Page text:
Street Angel: Superhero for a Day and The Other Einstein | Book Reviews + Features | Pittsburgh | Pittsburgh City Paper
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Street Angel: Superhero for a Day and The Other Einstein 

Takes on Jim Rugg and Brian Maruca’s comics series and Marie Benedict’s historical novel

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Reviews of the first 50 pages of works by local authors.

STREET ANGEL: SUPERHERO FOR A DAY. Jim Rugg and Brian Maruca’s Street Angel — a homeless, 4’11” skateboarding inner-city ninja named Jesse Sanchez — has come a long way since debuting more than a decade ago. An indie hit at first, she’s gotten big enough to be featured alongside Wonder Woman and Ms. Marvel in The Spectacular Sisterhood of Superwomen, Hope Nicholson’s new book celebrating female protagonists in comics history. But she’s also probably the only one to ever be depicted sleeping on a sidewalk next to a cardboard sign reading, “Will Hero 4 Food.” The latest all-new entry in the Street Angel series is a full-color comic (Image Comics, 29 pp., $19.99) that’s a shaggy-dog story involving inveterate dumpster-diver Jesse’s search for lunch — but also happens to involve a ring that confers superpowers, and a visitor from outer space. Rugg and Maruca (co-credited with the story) give Jesse an engagingly misfit band of school friends, even as they wryly poke fun at, upend and celebrate the conventions of superhero comics. The artwork, by Rugg (The PLAIN Janes, Afrodisiac) ranges from gritty to a graphic simplicity, sometimes in the same panel. This is fun stuff, delivered with enough punch to match a roundhouse by Street Angel herself.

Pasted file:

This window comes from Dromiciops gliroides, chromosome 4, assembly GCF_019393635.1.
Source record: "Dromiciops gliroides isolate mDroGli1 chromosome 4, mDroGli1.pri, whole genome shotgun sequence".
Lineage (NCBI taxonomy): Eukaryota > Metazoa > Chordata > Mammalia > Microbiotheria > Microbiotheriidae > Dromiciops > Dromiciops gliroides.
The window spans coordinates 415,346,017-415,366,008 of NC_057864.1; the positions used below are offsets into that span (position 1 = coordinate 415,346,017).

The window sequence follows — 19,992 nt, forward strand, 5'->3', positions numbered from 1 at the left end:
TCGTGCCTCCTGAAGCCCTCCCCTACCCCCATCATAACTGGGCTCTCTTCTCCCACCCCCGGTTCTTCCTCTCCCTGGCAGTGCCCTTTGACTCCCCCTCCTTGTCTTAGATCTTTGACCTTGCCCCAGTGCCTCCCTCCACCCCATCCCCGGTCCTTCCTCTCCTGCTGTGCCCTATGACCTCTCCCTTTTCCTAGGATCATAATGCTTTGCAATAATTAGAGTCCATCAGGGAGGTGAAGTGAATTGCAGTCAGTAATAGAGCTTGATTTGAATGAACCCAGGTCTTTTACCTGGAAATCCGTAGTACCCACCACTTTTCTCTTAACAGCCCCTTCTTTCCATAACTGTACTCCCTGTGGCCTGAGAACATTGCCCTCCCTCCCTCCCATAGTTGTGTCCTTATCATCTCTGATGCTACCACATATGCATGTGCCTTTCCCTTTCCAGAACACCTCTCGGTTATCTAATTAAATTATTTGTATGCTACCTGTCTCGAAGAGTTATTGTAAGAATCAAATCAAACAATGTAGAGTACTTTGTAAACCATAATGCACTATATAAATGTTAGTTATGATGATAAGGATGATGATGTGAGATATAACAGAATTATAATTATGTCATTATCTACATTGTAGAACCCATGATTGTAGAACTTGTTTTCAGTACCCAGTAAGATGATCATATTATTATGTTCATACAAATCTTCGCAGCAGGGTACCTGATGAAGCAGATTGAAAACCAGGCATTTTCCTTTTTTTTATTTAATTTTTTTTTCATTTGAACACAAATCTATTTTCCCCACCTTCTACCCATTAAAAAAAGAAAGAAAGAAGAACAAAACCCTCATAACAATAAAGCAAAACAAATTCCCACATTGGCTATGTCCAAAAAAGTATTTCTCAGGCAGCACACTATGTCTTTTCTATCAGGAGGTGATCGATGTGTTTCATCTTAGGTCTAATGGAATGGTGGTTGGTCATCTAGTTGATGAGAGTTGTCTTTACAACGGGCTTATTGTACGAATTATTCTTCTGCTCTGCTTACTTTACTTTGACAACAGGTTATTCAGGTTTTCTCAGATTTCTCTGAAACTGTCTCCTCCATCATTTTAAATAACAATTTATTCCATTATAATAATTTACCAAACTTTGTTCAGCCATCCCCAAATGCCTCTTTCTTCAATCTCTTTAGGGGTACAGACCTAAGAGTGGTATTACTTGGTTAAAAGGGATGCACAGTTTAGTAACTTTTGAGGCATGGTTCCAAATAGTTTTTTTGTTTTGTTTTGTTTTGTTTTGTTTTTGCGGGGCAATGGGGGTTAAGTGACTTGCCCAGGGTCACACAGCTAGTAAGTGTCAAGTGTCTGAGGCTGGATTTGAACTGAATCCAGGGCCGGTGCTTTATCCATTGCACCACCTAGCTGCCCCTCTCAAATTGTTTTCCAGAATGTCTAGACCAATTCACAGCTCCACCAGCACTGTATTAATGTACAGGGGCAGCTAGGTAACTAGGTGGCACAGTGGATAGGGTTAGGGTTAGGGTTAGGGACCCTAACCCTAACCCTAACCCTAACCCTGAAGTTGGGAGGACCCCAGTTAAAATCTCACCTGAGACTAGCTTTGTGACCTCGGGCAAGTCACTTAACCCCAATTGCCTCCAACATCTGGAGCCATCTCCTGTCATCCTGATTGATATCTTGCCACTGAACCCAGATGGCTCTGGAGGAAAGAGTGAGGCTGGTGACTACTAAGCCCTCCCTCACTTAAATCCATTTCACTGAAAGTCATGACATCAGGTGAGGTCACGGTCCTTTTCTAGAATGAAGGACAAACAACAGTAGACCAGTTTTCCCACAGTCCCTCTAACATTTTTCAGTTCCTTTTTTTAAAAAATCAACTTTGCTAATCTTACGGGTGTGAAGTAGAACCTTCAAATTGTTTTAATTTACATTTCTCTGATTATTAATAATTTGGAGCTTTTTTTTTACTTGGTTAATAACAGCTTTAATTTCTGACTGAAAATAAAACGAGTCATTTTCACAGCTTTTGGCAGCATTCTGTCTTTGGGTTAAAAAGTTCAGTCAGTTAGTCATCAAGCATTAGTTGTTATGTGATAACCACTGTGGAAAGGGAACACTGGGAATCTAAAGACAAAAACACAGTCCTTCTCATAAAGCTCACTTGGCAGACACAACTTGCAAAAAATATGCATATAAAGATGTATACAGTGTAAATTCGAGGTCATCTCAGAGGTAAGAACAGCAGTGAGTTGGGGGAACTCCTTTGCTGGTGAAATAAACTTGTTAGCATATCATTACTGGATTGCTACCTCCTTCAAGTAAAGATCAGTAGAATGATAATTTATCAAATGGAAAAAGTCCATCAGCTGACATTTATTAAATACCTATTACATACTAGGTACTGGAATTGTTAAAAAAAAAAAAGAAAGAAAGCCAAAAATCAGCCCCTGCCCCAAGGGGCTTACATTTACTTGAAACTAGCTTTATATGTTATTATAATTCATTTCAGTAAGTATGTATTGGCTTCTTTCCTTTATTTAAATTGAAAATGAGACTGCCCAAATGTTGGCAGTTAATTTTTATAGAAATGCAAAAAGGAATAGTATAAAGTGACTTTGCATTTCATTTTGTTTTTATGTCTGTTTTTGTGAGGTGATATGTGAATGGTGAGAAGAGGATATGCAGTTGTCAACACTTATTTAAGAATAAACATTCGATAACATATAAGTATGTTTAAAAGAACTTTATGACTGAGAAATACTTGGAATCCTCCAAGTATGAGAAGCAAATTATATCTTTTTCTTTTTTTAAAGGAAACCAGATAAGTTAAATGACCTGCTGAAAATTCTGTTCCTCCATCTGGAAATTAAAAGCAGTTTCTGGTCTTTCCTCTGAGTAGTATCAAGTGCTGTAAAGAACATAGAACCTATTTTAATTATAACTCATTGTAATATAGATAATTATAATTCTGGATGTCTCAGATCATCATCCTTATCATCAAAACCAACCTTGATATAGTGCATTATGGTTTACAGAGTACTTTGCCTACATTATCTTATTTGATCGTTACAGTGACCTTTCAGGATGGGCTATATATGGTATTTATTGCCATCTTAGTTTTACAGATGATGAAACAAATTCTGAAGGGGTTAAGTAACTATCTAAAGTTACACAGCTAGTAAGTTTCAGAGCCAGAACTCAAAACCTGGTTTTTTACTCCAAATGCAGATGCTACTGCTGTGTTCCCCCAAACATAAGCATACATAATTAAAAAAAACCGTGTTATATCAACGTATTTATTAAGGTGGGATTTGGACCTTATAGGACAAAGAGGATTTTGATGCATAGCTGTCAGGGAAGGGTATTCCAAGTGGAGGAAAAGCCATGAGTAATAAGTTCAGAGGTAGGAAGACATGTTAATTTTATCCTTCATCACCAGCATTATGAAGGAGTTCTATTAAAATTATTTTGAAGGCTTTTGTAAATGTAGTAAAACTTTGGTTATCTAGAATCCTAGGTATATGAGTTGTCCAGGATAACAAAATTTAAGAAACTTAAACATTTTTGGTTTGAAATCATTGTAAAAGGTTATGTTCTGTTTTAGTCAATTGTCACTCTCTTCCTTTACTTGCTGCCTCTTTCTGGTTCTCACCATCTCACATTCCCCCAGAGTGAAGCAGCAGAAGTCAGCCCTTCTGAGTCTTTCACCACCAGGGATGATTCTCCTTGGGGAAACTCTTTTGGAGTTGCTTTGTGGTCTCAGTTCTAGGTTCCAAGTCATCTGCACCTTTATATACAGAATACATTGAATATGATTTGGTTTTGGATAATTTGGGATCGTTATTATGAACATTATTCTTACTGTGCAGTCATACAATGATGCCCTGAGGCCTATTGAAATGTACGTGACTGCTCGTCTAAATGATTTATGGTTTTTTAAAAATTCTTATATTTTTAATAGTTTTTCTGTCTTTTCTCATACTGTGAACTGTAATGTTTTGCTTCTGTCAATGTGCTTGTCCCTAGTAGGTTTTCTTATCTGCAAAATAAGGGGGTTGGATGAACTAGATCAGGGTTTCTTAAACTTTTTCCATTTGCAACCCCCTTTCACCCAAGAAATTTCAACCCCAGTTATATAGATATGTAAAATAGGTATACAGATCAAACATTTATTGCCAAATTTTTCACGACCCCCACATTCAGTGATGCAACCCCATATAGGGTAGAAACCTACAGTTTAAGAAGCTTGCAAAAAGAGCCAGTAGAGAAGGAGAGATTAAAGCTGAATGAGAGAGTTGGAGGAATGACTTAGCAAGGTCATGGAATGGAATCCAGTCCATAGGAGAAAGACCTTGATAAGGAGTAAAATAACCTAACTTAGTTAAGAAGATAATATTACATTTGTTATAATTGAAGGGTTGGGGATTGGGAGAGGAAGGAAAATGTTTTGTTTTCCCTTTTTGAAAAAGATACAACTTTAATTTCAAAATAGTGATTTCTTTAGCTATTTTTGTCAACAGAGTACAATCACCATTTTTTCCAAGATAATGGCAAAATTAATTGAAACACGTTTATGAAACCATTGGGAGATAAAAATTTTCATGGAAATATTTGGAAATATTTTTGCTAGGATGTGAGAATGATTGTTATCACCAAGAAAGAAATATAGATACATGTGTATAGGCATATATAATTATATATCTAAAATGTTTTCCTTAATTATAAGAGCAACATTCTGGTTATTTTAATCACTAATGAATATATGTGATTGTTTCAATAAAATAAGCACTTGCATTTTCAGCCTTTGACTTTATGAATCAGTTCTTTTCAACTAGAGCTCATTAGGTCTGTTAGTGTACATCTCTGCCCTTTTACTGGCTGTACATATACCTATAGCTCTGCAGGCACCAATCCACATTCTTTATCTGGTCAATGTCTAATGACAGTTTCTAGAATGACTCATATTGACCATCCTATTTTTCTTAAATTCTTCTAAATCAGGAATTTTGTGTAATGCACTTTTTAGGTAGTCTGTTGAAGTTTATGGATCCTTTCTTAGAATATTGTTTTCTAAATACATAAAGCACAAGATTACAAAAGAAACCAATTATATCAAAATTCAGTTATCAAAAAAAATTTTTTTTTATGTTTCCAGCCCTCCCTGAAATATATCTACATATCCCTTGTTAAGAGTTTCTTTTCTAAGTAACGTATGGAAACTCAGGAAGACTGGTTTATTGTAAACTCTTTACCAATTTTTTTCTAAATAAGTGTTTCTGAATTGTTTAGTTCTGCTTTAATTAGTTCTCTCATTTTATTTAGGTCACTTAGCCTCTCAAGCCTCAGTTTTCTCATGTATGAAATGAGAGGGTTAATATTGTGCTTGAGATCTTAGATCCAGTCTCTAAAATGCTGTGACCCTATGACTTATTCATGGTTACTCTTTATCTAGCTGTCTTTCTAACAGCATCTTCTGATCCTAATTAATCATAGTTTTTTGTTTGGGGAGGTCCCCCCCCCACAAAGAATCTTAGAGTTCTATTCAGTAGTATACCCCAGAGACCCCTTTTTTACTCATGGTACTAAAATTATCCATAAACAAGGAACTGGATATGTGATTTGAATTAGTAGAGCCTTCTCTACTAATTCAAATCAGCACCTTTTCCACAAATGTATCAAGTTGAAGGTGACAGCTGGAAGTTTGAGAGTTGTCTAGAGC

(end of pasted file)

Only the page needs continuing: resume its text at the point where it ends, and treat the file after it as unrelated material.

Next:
THE OTHER EINSTEIN. Lately, little focuses our attention more than the relationship between men and women in the workplace. That makes the paperback release of Marie Benedict’s novel (Sourcebooks Landmark, 310 pp., $16.99) especially timely. Benedict (a literary alter ego of local author Heather Benedict Terrell) offers a first-person fictionalization of the story of Mileva Marić, the young Serbian woman who was Albert Einstein’s first wife, and whom some experts believe contributed to his early physics breakthroughs. Mileva and Albert meet as students in 1896, in Zurich, where their burgeoning attraction — intellectual as well as romantic — takes place against a backdrop of Victorian sexism and even ethnic prejudice. With a fine eye for detail — Zurich’s electric streetlights are a marvel to the provincially born Mileva — Benedict provides a thoughtfully empathetic portrait of a woman determined to make it in a man’s world, even as readers are aware she’ll ultimately be overshadowed by her world-famous husband.


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